Open main menu

Early historyEdit

Blo' Norton's unusual placename is reputedly derived from ‘Blae’, an old Old English word Old Norse meaning both ‘cold’ and ‘blue’. The ‘blue’ could refer to the woad plant that grows in wetter areas and is a source of traditional blue dye. ‘Norton’ is a settlement on the north side of the river.

Bill Bryson mentioned the placename in his book Notes From A Small Island. The name was also briefly featured in an episode of the Channel 4 television show So Graham Norton.

There is evidence of people living in the area from Anglo-Saxon times, and perhaps from the Romano-British period. Aerial photographs show outlines of buildings and tracks that may be from the Romano-British period, near to Blo' Norton Hall.

Parish churchEdit

The Church of England parish church of St Andrew was built in the 13th century, remodelled in the 14th century and restored in 1879. It is a Grade II* listed building.[2]

The west tower has a ring of six bells. Thomas Osborn, who had bell-foundries at Downham Market in Norfolk and St Neots in Cambridgeshire, cast five of the bells including the tenor in 1794. John Warner & Sons of Cripplegate, London cast the treble bell in 1892.[3]

Blo' Norton HallEdit

Blo' Norton Hall

Blo' Norton Hall is a timber-framed, moated Tudor manor house at the end of an avenue of lime trees west of St Andrew's church. It was enlarged in Elizabethan style in 1585. It is a Grade II* listed building.[4]

In the summer of 1906 Virginia Woolf (1882–1941) stayed at Blo' Norton Hall. The visit inspired her short story, "The Journal of Miss Joan Martyn".[5][6]

Blo' Norton and Thelnetham FenEdit

South of the village and along the river is the Blo' Norton and Thelnetham Fen Site of Special Scientific Interest, an important calcareous fen wetland site supporting rare plant species including black bog rush Schoenus nigricans and saw sedge Cladium mariscus.[7] The Little Ouse Headwaters Project manages part of this area as well as surrounding wetland areas such as Hinderclay Fen and Suffolk Wildlife Trust also has a reserve on part of the site.[8][9]

Prince Frederick Duleep SinghEdit

Prince "Freddy" Frederick Duleep Singh (1868–1926) lived at Blo' Norton Hall for the last 20 years of his life and is buried in St Andrew's parish churchyard. For this reason Blo' Norton is part of the Anglo-Sikh Heritage trail.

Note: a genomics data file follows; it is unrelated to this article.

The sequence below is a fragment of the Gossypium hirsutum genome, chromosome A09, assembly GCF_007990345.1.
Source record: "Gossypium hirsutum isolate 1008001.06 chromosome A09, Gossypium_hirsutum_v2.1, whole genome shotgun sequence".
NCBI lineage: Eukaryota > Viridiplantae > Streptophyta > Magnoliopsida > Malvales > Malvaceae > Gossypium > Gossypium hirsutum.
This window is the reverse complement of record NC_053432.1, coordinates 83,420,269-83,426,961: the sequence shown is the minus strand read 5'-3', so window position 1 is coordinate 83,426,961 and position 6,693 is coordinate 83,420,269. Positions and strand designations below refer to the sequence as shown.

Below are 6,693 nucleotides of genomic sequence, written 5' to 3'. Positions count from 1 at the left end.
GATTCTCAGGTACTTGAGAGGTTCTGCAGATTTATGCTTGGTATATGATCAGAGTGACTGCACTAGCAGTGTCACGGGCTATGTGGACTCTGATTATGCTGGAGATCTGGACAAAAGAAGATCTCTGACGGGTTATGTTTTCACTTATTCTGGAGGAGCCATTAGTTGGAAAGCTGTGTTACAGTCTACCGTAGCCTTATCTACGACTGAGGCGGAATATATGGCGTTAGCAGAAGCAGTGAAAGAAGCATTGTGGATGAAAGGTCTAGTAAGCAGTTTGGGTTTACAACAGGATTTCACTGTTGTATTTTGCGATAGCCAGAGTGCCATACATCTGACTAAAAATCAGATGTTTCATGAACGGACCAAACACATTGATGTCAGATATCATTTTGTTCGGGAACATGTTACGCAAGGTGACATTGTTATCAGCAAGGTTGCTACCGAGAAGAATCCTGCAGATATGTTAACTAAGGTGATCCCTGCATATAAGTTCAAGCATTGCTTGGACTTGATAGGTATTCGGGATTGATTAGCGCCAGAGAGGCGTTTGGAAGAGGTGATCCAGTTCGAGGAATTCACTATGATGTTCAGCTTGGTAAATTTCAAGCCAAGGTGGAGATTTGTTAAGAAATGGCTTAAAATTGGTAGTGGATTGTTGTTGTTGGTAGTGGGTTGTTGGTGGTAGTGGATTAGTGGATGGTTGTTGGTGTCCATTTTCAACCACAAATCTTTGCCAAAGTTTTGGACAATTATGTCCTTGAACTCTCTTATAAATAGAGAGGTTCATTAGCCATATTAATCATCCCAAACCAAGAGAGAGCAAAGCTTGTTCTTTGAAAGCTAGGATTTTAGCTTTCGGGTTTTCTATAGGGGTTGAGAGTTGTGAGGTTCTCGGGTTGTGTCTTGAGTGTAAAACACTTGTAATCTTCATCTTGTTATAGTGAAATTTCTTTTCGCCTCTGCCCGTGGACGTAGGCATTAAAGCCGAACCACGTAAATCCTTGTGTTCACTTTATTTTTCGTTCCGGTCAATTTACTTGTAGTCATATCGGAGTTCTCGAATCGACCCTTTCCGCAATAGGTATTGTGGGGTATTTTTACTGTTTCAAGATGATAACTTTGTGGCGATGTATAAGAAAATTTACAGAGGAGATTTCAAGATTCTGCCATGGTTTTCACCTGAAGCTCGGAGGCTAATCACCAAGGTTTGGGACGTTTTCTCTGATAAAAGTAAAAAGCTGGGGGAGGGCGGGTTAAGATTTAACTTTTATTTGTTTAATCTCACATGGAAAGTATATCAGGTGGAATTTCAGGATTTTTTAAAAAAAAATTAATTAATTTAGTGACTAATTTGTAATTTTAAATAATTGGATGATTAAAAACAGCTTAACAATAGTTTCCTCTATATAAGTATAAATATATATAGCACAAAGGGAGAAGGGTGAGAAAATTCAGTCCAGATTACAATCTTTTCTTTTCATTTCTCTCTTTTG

Prince Frederick designed the village war memorial in front of the church.

Frogstock festivalEdit

The village used to host the Frogstock festival, which was established in 1995 as a local music festival in answer to the perceived over-commercialisation of festivals such as Glastonbury. Frogstock was last held in 2011.[10]

See alsoEdit


  1. ^ "Census population and household counts for unparished urban areas and all parishes". Norfolk County Council. Archived from the original on 11 February 2017. Retrieved 20 June 2009.
  2. ^ Historic England. "Church of St Andrew  (Grade II*) (1077440)". National Heritage List for England. Retrieved 1 December 2017.
  3. ^ Dawson, George (8 April 2011). "Blo' Norton S Andrew". Dove's Guide for Church Bell Ringers. Central Council of Church Bell Ringers. Retrieved 1 December 2017.
  4. ^ Historic England. "Blo' Norton Hall  (Grade II*) (1077439)". National Heritage List for England. Retrieved 1 December 2017.
  5. ^ Squier, Susan M; DeSalvo, Louise A (Autumn–Winter 1979). "Virginia Woolf's The Journal of Mistress Joan Martyn". Twentieth Century Literature. 25 (3/4, Virginia Woolf Issue): 237–269.
  6. ^ "Blo' Norton". Literary Norfolk. Retrieved 1 December 2017.
  7. ^ "Site Name: Blo' Norton and Thelnetham Fen" (PDF). Natural England. Archived from the original (PDF) on 8 May 2014. Retrieved 31 January 2013.
  8. ^ "Our sites". Little Ouse Headwaters Project. Retrieved 31 January 2013.
  9. ^ "Thelnetham Fen". Suffolk Wildlife Trust. Archived from the original on 18 February 2013. Retrieved 31 January 2013.
  10. ^ "Frogstock Festival". Retrieved 1 December 2017.

Further readingEdit

External linksEdit